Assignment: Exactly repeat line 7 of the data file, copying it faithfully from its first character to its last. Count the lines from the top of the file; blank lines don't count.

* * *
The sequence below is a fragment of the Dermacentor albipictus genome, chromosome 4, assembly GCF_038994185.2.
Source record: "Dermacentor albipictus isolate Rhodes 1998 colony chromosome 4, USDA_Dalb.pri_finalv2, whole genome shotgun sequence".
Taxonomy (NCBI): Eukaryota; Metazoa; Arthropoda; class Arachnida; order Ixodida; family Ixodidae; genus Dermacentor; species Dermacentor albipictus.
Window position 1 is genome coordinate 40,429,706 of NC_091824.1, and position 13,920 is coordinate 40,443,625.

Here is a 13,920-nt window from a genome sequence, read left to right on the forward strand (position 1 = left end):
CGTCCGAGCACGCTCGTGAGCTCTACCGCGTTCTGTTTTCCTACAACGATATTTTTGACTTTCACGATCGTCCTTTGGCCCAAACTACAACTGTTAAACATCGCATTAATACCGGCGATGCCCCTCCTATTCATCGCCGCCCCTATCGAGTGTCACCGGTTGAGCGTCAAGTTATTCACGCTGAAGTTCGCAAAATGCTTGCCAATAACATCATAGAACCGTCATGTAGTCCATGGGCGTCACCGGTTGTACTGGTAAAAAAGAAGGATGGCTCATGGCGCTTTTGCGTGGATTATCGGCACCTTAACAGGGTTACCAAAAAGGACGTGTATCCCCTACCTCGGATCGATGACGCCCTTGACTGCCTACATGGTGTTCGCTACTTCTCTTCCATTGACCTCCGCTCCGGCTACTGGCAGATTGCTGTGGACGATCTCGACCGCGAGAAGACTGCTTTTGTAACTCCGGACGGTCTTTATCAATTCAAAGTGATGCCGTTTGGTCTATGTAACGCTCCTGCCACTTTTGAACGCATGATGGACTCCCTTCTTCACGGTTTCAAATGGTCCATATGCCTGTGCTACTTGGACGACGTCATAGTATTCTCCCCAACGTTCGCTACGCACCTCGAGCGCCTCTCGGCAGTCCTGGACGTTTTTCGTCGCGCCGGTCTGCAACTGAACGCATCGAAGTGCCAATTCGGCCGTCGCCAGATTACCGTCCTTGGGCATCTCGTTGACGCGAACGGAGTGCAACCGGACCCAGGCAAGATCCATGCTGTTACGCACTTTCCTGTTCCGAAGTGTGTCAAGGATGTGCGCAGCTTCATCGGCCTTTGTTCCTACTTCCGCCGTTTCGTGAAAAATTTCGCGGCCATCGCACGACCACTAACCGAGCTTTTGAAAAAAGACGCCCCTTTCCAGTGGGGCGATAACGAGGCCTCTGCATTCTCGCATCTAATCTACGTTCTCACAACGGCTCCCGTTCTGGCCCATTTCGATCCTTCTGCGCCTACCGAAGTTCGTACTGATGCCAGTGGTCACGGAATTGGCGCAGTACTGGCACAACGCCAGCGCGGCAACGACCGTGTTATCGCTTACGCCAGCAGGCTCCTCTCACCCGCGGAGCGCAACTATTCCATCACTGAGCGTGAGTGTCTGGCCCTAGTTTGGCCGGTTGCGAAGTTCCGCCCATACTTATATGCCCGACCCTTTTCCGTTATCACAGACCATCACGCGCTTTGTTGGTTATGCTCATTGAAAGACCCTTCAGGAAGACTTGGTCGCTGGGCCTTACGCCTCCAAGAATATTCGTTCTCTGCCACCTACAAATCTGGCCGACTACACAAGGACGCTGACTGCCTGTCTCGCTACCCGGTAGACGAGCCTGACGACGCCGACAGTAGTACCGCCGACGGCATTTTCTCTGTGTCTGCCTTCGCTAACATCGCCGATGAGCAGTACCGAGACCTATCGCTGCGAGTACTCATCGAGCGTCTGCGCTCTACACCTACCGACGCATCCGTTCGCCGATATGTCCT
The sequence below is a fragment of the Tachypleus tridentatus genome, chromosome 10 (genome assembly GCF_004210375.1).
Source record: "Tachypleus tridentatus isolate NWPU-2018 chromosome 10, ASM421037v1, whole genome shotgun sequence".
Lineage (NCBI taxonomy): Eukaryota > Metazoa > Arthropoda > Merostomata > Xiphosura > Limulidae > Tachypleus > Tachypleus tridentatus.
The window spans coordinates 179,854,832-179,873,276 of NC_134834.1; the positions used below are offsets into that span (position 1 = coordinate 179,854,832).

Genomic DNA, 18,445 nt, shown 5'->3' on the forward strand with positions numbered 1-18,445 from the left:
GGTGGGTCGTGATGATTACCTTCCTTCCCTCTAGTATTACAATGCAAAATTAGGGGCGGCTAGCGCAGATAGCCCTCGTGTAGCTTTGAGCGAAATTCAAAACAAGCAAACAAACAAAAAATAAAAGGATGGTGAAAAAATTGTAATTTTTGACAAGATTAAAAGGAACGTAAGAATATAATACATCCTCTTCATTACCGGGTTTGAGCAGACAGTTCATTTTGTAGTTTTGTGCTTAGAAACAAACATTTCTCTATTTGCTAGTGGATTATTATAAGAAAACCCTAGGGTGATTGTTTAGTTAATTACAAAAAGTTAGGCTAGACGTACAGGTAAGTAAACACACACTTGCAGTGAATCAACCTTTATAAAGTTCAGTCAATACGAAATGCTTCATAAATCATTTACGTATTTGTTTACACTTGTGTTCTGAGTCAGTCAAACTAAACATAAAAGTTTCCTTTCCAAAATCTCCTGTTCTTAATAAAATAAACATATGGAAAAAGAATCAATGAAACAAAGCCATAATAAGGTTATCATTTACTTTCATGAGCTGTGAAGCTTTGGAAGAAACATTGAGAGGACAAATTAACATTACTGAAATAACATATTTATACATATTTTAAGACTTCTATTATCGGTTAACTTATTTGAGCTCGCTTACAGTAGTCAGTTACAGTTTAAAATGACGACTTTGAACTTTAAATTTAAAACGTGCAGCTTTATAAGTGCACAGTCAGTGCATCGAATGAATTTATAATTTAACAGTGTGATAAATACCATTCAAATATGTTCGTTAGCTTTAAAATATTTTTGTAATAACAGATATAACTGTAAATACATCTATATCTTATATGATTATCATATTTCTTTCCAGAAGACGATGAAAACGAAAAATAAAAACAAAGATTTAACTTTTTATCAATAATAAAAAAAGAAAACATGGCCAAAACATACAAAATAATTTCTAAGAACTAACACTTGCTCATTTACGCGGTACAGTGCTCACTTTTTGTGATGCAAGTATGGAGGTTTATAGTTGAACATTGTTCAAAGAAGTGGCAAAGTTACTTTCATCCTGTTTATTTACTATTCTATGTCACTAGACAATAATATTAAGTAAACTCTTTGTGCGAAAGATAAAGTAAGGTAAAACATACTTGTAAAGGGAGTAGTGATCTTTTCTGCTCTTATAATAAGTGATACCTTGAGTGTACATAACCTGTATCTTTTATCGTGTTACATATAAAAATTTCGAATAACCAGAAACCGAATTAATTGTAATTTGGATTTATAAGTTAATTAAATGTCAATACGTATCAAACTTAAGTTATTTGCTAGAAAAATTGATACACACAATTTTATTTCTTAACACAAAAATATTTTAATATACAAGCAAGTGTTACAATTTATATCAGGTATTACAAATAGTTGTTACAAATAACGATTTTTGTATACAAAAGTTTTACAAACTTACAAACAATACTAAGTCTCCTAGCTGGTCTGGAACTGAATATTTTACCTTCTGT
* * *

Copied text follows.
The sequence below is a fragment of the Tachypleus tridentatus genome, chromosome 10 (genome assembly GCF_004210375.1).